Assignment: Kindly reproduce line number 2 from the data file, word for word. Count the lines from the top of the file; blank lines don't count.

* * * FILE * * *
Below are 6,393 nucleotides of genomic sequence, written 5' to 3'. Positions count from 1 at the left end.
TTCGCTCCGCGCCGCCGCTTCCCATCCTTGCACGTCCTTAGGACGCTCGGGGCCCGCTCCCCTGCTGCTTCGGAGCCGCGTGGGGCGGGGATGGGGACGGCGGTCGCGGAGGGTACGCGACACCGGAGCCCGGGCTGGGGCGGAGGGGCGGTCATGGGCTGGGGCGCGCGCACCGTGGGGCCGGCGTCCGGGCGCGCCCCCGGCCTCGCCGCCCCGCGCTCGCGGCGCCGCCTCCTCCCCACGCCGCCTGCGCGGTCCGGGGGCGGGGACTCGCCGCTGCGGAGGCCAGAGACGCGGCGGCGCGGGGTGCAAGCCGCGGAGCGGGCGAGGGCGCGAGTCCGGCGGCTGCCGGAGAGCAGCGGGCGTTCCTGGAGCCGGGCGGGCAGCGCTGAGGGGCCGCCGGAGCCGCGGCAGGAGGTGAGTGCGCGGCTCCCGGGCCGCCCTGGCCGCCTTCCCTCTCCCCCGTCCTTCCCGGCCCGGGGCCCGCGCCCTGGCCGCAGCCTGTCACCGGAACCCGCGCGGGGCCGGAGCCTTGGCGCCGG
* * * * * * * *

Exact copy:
TTCGCTCCGCGCCGCCGCTTCCCATCCTTGCACGTCCTTAGGACGCTCGGGGCCCGCTCCCCTGCTGCTTCGGAGCCGCGTGGGGCGGGGATGGGGACGGCGGTCGCGGAGGGTACGCGACACCGGAGCCCGGGCTGGGGCGGAGGGGCGGTCATGGGCTGGGGCGCGCGCACCGTGGGGCCGGCGTCCGGGCGCGCCCCCGGCCTCGCCGCCCCGCGCTCGCGGCGCCGCCTCCTCCCCACGCCGCCTGCGCGGTCCGGGGGCGGGGACTCGCCGCTGCGGAGGCCAGAGACGCGGCGGCGCGGGGTGCAAGCCGCGGAGCGGGCGAGGGCGCGAGTCCGGCGGCTGCCGGAGAGCAGCGGGCGTTCCTGGAGCCGGGCGGGCAGCGCTGAGGGGCCGCCGGAGCCGCGGCAGGAGGTGAGTGCGCGGCTCCCGGGCCGCCCTGGCCGCCTTCCCTCTCCCCCGTCCTTCCCGGCCCGGGGCCCGCGCCCTGGCCGCAGCCTGTCACCGGAACCCGCGCGGGGCCGGAGCCTTGGCGCCGG